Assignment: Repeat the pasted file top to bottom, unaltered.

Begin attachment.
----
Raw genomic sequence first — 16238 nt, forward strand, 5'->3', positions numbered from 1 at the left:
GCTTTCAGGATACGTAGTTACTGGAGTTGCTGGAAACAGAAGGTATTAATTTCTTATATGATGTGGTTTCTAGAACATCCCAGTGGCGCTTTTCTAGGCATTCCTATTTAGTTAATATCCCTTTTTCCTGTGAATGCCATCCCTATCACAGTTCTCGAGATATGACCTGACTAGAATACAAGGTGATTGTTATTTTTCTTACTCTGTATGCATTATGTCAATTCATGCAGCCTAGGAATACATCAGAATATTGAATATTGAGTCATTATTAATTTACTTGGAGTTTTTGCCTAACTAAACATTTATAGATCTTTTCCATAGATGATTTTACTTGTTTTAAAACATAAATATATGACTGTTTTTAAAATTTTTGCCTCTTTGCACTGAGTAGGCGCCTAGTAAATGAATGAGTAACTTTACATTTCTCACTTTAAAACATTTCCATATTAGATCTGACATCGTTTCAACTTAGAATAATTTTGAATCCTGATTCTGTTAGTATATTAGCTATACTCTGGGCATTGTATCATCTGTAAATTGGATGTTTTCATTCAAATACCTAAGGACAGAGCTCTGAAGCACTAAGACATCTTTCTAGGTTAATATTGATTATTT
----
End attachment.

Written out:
Raw genomic sequence first — 16238 nt, forward strand, 5'->3', positions numbered from 1 at the left:
GCTTTCAGGATACGTAGTTACTGGAGTTGCTGGAAACAGAAGGTATTAATTTCTTATATGATGTGGTTTCTAGAACATCCCAGTGGCGCTTTTCTAGGCATTCCTATTTAGTTAATATCCCTTTTTCCTGTGAATGCCATCCCTATCACAGTTCTCGAGATATGACCTGACTAGAATACAAGGTGATTGTTATTTTTCTTACTCTGTATGCATTATGTCAATTCATGCAGCCTAGGAATACATCAGAATATTGAATATTGAGTCATTATTAATTTACTTGGAGTTTTTGCCTAACTAAACATTTATAGATCTTTTCCATAGATGATTTTACTTGTTTTAAAACATAAATATATGACTGTTTTTAAAATTTTTGCCTCTTTGCACTGAGTAGGCGCCTAGTAAATGAATGAGTAACTTTACATTTCTCACTTTAAAACATTTCCATATTAGATCTGACATCGTTTCAACTTAGAATAATTTTGAATCCTGATTCTGTTAGTATATTAGCTATACTCTGGGCATTGTATCATCTGTAAATTGGATGTTTTCATTCAAATACCTAAGGACAGAGCTCTGAAGCACTAAGACATCTTTCTAGGTTAATATTGATTATTT